A former New Jersey power company executive will serve on Maryland’s Public Service Commission, and her appointment has raised a few eyebrows in Montgomery County.
Gov. Martin O’Malley (D) appointed Anne E. Hoskins of Baltimore earlier this month to replace Kevin Hughes. O’Malley appointed Hughes as chairman of the commission after Douglas R.M. Nazarian resigned. Nazarian resigned when he was appointed by O’Malley as a judge on the Court of Special Appeals.
Hoskins served as senior vice president of public affairs and sustainability for the New Jersey-based Public Service Enterprise Group for more than six years, according to a news release from the Governor’s Office. She holds a law degree from Harvard, a master’s degree from Princeton and a bachelor’s degree from Cornell, according to the release.
Public Service Enterprise Group is New Jersey’s largest investor-owned utility and one of the 10 largest electric companies in the U.S., according to its website. Its gas and electric division serves 1.8 million gas customers and 2.2 million electric customers.
While with Public Service Enterprise Group, Hoskins developed and led federal and state government affairs advocacy and policy initiatives and advocated for climate and energy legislation and EPA regulations to reduce pollution impacts from power production, the release said.
O’Malley said Hoskins understands the importance of a resilient electric grid in the face of increasingly severe weather, according to the release.
But some have questioned the governor’s judgment in appointing a former executive from an investor-owned utility to regulate similar companies in Maryland.
“I have no reason to question her capabilities per se,” Montgomery County Councilman Roger Berliner said. “But that is not why people’s eyebrows went up.”
Berliner, an energy attorney, said what is curious about the appointment was governor’s decision to pick a utility executive to fill the slot.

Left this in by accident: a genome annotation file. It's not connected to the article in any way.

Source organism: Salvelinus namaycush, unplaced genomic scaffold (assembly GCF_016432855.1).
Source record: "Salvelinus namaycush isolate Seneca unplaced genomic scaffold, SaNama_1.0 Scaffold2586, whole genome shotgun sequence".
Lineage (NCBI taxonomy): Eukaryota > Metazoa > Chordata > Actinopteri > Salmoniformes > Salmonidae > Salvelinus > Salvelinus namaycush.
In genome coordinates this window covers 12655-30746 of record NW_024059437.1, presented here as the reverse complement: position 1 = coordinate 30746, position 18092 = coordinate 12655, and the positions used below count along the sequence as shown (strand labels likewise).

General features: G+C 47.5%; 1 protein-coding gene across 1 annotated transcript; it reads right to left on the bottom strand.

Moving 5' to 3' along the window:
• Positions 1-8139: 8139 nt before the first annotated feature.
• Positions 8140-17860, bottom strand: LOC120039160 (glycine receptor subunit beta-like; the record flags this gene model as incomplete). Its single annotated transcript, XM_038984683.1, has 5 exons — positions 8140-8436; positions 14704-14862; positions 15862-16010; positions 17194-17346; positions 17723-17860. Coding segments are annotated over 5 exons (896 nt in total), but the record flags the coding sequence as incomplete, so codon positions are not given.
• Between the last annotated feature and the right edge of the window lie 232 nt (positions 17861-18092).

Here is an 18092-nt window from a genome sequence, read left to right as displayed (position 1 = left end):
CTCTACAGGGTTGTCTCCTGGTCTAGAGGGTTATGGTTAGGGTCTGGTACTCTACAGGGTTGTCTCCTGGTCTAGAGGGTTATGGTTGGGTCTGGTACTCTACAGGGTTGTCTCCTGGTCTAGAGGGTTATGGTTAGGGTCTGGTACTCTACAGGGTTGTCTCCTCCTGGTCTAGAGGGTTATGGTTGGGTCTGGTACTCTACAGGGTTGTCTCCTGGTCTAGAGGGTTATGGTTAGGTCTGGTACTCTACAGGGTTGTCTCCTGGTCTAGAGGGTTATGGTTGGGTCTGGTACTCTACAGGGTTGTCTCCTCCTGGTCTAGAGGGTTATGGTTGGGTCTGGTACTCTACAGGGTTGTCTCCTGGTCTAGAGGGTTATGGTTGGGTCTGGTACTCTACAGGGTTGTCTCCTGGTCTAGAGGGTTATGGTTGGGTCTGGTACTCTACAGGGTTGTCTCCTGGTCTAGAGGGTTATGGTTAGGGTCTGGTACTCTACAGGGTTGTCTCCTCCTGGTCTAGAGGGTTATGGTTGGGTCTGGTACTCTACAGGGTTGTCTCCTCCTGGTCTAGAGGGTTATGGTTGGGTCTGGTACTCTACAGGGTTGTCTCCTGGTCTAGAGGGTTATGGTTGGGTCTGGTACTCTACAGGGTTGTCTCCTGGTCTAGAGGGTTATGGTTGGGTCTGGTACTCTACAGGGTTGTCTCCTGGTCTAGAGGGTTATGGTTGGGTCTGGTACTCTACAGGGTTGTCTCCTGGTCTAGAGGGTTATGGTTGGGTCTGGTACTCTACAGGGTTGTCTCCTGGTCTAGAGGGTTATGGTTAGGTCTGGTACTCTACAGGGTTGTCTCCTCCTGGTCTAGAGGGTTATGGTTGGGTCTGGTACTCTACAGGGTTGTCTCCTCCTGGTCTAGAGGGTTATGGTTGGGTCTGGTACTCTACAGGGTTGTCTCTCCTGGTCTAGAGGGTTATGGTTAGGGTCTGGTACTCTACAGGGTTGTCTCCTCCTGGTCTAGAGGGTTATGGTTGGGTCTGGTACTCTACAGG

Berliner (D-Dist. 1) of Bethesda said historically a concern of ratepayers is that the PSC is too close to the utility perspective.
He said the administration hailed Hoskins as someone with utility expertise, but there are any number of people who have that expertise yet don’t come from the utility sector.
“We do need expertise, but we need this commission to lead in ways it has yet to do,” he said.
Governor’s Office spokeswoman Stephanie Palla said Hoskins was vetted thoroughly before being appointed.
Abbe Milstein of Powerupmontco said Tuesday the decision to appoint a utility executive was her main concern.
“I would want someone who would do as O’Malley said he would do, which is hold these utilities’ feet to the fire,” Milstein said.
But the governor’s choice was clearly to put a pro-utility vote on the commission, she said.
Beyond Hoskins’ assumed leaning, Milstein said in a statement Monday that Public Service Enterprise Group has one of the worst track records in the nation for nuclear contamination and a history of air pollution.
“Grid Resiliency might be the least of our worries now that Anne is on the Maryland Public Service Commission,” Milstein wrote.
In 2013, University of Massachusetts Amherst ranked Public Service Enterprise Group 12th on its Toxic 100 Air Polluters Index. The index identifies the top U.S. air polluters among the world’s largest corporations using U.S. Environmental Protection Agency’s Risk Screening Environmental Indicators (RSEI) — which assess the chronic human health risk from industrial toxic releases.